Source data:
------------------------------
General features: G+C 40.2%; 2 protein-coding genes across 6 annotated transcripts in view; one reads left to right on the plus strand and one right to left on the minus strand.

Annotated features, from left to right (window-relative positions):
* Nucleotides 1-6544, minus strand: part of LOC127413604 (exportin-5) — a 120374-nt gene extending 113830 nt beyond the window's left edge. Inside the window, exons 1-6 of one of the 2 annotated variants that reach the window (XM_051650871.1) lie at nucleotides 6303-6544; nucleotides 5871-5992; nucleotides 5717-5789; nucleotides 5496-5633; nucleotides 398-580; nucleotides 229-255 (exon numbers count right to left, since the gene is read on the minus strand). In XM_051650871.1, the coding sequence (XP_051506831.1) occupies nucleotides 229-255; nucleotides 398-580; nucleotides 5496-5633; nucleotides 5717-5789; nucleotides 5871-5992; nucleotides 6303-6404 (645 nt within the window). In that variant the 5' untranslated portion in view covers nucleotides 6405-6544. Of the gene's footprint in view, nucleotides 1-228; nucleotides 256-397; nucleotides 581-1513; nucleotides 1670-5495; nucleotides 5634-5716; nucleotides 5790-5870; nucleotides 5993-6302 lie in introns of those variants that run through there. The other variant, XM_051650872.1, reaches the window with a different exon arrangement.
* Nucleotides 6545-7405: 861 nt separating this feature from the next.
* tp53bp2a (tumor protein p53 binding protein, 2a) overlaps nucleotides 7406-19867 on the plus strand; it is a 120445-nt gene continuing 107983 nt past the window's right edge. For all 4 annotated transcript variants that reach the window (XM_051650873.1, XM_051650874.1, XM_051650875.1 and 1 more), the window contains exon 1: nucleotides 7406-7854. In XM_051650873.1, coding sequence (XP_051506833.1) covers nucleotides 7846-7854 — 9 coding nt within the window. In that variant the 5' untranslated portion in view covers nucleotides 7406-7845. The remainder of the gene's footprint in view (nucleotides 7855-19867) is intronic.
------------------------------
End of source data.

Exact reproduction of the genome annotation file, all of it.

General features: G+C 40.2%; 2 protein-coding genes across 6 annotated transcripts in view; one reads left to right on the plus strand and one right to left on the minus strand.

Annotated features, from left to right (window-relative positions):
* Nucleotides 1-6544, minus strand: part of LOC127413604 (exportin-5) — a 120374-nt gene extending 113830 nt beyond the window's left edge. Inside the window, exons 1-6 of one of the 2 annotated variants that reach the window (XM_051650871.1) lie at nucleotides 6303-6544; nucleotides 5871-5992; nucleotides 5717-5789; nucleotides 5496-5633; nucleotides 398-580; nucleotides 229-255 (exon numbers count right to left, since the gene is read on the minus strand). In XM_051650871.1, the coding sequence (XP_051506831.1) occupies nucleotides 229-255; nucleotides 398-580; nucleotides 5496-5633; nucleotides 5717-5789; nucleotides 5871-5992; nucleotides 6303-6404 (645 nt within the window). In that variant the 5' untranslated portion in view covers nucleotides 6405-6544. Of the gene's footprint in view, nucleotides 1-228; nucleotides 256-397; nucleotides 581-1513; nucleotides 1670-5495; nucleotides 5634-5716; nucleotides 5790-5870; nucleotides 5993-6302 lie in introns of those variants that run through there. The other variant, XM_051650872.1, reaches the window with a different exon arrangement.
* Nucleotides 6545-7405: 861 nt separating this feature from the next.
* tp53bp2a (tumor protein p53 binding protein, 2a) overlaps nucleotides 7406-19867 on the plus strand; it is a 120445-nt gene continuing 107983 nt past the window's right edge. For all 4 annotated transcript variants that reach the window (XM_051650873.1, XM_051650874.1, XM_051650875.1 and 1 more), the window contains exon 1: nucleotides 7406-7854. In XM_051650873.1, coding sequence (XP_051506833.1) covers nucleotides 7846-7854 — 9 coding nt within the window. In that variant the 5' untranslated portion in view covers nucleotides 7406-7845. The remainder of the gene's footprint in view (nucleotides 7855-19867) is intronic.